Crescent City Connection

February 2018 View more

It is one of the unfortunate coincidences of the calendar that Mardi Gras (or Fat Tuesday, the last gluttonous day before Lenten fasts begin) every year lands smack dab in the middle of winter.

This isn’t particularly unfortunate, of course, for the citizens of New Orleans (or those out-of-towners fortunate to manage a mid-February getaway to the Big Easy), where this annual bacchanalia enjoys one of its fullest embraces amid generally temperate Gulf Coast conditions. But for those of us stuck in the arctic Midwest, the traditional notion of dancing in the snow-covered streets seems less celebratory than certifiable.

But thanks to a relative newcomer on the Glen Ellyn dining scene—right on Crescent Boulevard, as fate would have it—west suburbanites looking for a
Creole fix (especially cownsidering the recent closure of the Naperville location of Heaven on Seven) can enjoy a cozy, intimate Mardi Gras celebration right here in Illinois.

Low-Key Louisiana

From the street, at least, Rue certainly doesn’t stand out as a potential party waiting to happen. While New Orleans is hardly known for subtlety, the exposed-brick space inside that formerly housed Enza Sicilian Osteria plays things cool all the way around, from the quiet, compact bar on one side to the small dining area opposite it. Simple metal tables, maybe twelve in all, are lit by candlelight and packed snugly into a room festooned with only modest nods to the Pelican State.

Perhaps the decor will intensify compared to what we saw in late December by the time Mardi Gras rolls around later this month, but in general the M.O. at Rue seems to be to tell the story of New Orleans on the plate, rather than through some party-store explosion of beads and masks—which is exactly the approach we were hoping for.

Cajun Flair

The menu matches the general low-key vibe at Rue, content to serve up its straightforward take on the region’s distinctive cuisine without veering into caricature or cheap imitation. Yes, one can start the evening with a hurricane and a plate of gator bites, but even these obvious entries get a loving touch—steeped in history and tradition rather than the often overblown, cartoonish Cajun presentations one might encounter elsewhere.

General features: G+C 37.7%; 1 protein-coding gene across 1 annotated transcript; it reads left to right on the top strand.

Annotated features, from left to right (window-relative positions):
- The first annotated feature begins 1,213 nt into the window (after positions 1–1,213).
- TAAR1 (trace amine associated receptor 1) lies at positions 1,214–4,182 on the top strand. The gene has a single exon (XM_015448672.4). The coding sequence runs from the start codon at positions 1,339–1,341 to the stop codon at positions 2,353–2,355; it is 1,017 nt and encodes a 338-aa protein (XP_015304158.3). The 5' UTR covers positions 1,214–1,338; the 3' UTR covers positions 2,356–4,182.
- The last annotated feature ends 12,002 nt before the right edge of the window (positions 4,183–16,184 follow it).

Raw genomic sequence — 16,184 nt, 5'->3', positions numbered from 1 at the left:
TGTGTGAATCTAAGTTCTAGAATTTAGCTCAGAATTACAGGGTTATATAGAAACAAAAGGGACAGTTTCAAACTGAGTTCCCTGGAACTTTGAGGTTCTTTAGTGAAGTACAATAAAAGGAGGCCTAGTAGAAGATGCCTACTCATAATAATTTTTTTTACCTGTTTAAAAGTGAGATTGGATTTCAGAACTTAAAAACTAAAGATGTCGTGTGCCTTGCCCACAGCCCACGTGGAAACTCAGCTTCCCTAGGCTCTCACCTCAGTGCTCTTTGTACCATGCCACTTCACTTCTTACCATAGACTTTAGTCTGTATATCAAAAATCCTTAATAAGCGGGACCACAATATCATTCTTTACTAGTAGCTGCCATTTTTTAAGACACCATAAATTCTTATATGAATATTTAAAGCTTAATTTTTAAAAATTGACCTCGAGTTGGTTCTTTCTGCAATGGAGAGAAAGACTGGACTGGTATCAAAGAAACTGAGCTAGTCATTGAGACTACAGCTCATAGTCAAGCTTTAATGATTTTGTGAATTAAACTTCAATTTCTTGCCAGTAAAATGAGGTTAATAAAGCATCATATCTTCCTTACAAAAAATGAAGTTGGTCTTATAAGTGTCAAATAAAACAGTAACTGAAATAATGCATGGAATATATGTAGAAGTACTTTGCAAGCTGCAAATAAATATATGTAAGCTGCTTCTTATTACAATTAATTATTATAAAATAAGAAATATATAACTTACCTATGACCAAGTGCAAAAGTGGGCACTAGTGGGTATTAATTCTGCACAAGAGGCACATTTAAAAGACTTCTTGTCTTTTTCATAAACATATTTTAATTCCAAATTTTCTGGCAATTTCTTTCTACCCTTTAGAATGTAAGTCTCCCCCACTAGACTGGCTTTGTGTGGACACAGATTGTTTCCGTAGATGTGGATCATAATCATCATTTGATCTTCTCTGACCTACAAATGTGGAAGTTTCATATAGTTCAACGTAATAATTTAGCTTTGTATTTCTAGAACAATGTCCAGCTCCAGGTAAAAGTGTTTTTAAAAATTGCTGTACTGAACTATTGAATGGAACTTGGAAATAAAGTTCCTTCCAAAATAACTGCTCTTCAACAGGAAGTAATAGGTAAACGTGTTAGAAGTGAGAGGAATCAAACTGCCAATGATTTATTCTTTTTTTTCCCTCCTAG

Bypassing the gator and several oyster options, we decided to get things started instead with the crab cake, which was situated on a small bed of greens and plated as a true work of art. This well-constructed patty of claw meat also gave us the first opportunity of several on the night to sample the tangy and just-spicy-enough Rue remoulade sauce. We also shared a hearty bowl of the gumbo, the combination of rice, sausage, chicken and okra providing just the internal insulation we needed on a cold winter’s night.


The entree slate includes many of the usual New Orleans suspects, including shrimp Creole, jambalaya and crawfish etouffee, but we had a taste for fried catfish and decided to get our fix from the massive po’ boy sandwich (which, not coincidentally, gave us another taste of that fantastic remoulade), while also splitting an order of the blackened chicken pasta. To the side was an order of the hush puppies—three Death Star–sized orbs of cornmeal and herbs served with, you guessed it, more remoulade for dipping (perhaps a direct IV drip of the stuff would have been more efficient on this evening).

Given the choice of several sweets to cap off the meal—including bananas foster and bread pudding—we   found it difficult to resist the deep-fried temptation of the beignets, four golden dough bombs sprinkled with powdered sugar and served piping hot. Without the endless line of tourists snaking from the riverside Café Du Monde, it didn’t quite feel exactly like New Orleans, but then, for a couple of hours, it didn’t feel quite like northern Illinois either.